So I have finished my scene chapter. In this chapter I outline my event-based conception of the scene as an incorporeal movement across different events of material action that belong to the scene.
Well ‘finished’ is probably the wrong word. It is about 90% finished in the sense that I have made sure to include every single point and supporting evidence for my argument that I know won’t be included elsewhere in the diss, but this has meant the chapter is 16,000 words. I am a bit of a peanut when it comes to writing because if I can see a fault with the argument I’ll write it out and I’ll keep writing. I figure I can always edit stuff down (one of the joys of having worked as a journalist!!) or rework it depending on the audience. I like to have an extensive understanding of something before I’ll write about it in any serious way, and this desire is often caught up in the conspiracy of my intuition which seems to work autonomously from the rest of my thinking. ACtually, this blog is weird because most of the writing occurs on the edge of my thinking, satisfying my intuition, so it is often too hasty or simply wrong (lol, sorry!). However, it is all part of the problematic of thinking, of tracing lines and so on.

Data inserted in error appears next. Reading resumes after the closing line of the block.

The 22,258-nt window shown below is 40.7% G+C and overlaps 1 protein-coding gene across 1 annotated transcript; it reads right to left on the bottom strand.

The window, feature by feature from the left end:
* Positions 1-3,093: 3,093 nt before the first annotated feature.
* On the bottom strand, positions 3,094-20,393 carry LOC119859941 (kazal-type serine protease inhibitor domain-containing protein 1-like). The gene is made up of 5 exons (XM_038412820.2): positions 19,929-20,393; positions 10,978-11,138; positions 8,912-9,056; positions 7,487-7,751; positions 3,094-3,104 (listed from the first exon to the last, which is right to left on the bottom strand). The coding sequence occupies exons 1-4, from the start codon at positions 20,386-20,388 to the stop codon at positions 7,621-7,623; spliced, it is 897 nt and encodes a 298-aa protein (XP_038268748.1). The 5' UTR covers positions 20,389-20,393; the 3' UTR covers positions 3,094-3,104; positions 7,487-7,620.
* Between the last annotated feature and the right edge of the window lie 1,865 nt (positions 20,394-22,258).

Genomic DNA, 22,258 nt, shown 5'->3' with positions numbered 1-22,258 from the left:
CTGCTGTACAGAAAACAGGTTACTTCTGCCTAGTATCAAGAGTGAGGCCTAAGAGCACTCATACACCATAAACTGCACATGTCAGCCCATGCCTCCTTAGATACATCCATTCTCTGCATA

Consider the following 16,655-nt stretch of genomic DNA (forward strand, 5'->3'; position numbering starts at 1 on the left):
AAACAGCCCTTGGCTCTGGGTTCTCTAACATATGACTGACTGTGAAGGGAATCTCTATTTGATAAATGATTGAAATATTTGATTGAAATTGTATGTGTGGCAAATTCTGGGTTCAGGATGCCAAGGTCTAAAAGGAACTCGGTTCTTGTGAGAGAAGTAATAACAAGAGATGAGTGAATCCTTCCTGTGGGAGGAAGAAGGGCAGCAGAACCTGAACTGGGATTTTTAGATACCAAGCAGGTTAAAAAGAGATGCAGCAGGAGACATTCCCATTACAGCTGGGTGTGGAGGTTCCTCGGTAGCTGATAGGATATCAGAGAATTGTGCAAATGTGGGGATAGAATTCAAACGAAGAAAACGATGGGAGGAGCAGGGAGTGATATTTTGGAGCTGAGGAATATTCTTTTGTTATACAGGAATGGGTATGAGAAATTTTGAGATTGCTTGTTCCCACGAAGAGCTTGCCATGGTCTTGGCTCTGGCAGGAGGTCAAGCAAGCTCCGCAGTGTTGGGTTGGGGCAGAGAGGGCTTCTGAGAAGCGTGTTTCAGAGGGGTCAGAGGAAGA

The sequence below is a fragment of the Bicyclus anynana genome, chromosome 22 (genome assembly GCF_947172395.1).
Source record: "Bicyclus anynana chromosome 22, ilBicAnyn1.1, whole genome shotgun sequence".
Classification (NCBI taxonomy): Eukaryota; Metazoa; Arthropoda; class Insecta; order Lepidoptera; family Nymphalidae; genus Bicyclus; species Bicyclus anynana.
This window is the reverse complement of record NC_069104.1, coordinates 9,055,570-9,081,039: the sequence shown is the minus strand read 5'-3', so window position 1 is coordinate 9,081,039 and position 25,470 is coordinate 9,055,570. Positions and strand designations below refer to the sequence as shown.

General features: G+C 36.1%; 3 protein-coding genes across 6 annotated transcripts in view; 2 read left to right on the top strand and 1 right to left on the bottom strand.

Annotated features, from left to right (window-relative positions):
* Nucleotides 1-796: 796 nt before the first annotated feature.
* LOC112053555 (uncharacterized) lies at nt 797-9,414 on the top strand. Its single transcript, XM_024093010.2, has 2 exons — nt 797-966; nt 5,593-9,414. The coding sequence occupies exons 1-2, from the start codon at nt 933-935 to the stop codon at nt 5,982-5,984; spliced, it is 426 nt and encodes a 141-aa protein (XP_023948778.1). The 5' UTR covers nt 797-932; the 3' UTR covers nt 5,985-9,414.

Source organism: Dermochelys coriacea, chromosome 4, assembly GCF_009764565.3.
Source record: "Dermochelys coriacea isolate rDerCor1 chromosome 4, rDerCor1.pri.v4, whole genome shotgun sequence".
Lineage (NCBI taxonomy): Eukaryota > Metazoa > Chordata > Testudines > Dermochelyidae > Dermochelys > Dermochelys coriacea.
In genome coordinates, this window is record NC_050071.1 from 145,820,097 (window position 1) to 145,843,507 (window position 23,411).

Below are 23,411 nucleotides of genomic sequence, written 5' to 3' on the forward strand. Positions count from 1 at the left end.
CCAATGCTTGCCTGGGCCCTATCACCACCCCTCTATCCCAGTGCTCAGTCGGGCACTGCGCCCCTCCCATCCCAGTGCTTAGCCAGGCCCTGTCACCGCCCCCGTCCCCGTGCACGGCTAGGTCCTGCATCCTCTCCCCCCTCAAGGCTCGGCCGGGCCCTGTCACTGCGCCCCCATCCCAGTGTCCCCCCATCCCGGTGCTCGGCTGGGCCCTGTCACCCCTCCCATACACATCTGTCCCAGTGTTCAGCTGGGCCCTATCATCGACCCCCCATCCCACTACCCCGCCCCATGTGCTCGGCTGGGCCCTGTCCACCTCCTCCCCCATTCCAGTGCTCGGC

The scene chapter is also only roughly two thirds of my work on the notion of the ‘scene’. After the fieldwork section (which proceeds the first scene chapter) is a second scene chapter. In this second scene chapter I engage with Foucault’s notion of eventalization and think of the scene as a discursive event (another kind of incorporal materialism), which sets up the rest of the diss as I investigate in the archive the problematics of the scene discovered through my fieldwork — these are basically: enthusiast media, social organisation, commodified events, nationalism, trans-local flows in globalisation, and gender and the non-human erotics of modified-car culture.